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Private Equity Fund Domiciles – July 2014

by Matthew Morris

  • 14 Jul 2014
  • PE

It was recently announced that Nordic private equity firm Altor successfully completed fundraising on its fourth buyout fund, closing in a record time of less than three months. This $2bn fund was also notable for its choice of domicile, as the firm’s previous vehicles in the series were all domiciled in Jersey, but the latest Altor Fund IV is domiciled in Stockholm, Sweden. In this blog, we take a look at fund domiciles and investigate where have private equity fund managers been domiciling their funds over the past 10 years.

According to Preqin’s Funds in Market online service, 87% of funds raised over the last 10 years by US-based fund managers have been domiciled within the US. In fact, 73% of these US-domiciled funds have been domiciled in Delaware. With the US being the single largest player in the private equity space, it is no surprise that the state of Delaware alone accounts for 34% of global private equity domiciles. For the 13% of funds that are domiciled outside of the US, well over half (56%) of these are domiciled in the Cayman Islands, an offshore tax haven.

European-based fund managers, however, seem to prefer domiciling their funds elsewhere. For example, UK-based fund managers have domiciled only 34% of all funds raised in the last 10 years in the UK mainland. Jersey and Guernsey have been common destinations for domiciles, with the Channel Islands a domicile for 30% of all UK private equity funds raised. Another preferred destination has been Luxembourg, which accounts for 13% of UK-based fund domiciliation. France-based firms have been seen to domicile in Luxembourg too, with over a third (35%) of France-based private equity house funds domiciled here. Germany-based fund managers have also only domiciled half of their funds at home, with Luxembourg also accounting for a significant share of the domiciliation, standing at 32%.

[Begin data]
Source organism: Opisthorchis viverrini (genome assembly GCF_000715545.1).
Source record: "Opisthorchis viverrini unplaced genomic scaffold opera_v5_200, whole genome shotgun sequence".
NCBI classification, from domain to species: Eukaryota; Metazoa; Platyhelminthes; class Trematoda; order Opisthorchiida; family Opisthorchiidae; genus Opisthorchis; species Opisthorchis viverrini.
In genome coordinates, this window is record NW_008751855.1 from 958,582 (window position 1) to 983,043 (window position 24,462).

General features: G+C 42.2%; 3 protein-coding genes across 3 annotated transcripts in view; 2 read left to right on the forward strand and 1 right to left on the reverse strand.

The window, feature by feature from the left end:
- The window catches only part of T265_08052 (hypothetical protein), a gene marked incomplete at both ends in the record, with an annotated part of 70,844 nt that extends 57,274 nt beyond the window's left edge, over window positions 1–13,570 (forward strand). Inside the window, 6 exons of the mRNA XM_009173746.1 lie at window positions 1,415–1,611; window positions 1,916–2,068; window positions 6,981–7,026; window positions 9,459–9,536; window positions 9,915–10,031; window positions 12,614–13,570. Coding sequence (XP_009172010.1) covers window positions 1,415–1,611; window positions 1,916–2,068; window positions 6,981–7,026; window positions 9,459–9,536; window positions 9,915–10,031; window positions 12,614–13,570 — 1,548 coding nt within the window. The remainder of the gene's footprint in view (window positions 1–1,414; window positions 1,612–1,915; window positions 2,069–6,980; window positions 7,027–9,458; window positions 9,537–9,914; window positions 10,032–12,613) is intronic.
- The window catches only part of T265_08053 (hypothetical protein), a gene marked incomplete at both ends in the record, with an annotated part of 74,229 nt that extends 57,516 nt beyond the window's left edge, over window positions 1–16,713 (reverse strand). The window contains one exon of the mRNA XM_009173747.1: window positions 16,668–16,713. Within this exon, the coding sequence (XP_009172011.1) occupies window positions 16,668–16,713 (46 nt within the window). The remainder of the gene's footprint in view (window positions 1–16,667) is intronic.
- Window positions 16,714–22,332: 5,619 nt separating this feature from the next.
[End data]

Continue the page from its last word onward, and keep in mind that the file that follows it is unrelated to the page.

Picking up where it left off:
Over the past decade, China-based fund managers have domiciled 63% of funds at home, but have evidently been open to using the Cayman Islands as well, with 34% of funds domiciled here. Specifically, Hong Kong-based GPs follow a more extreme preference trend, domiciling a vast majority (78%) of their funds offshore in the Cayman Islands, as opposed to only 12% in China. India-based fund managers only domicile half of their funds at home, with 38% of funds being domiciled in Mauritius.

Other than the US, it seems many fund managers have chosen to domicile their funds away from home, with offshore locations such as the Channel Islands and the Cayman Islands being common locations. However, these trends may change in upcoming years, with the introduction of regulations such as the AIFMD encouraging talk of re- and co-domiciliation. 

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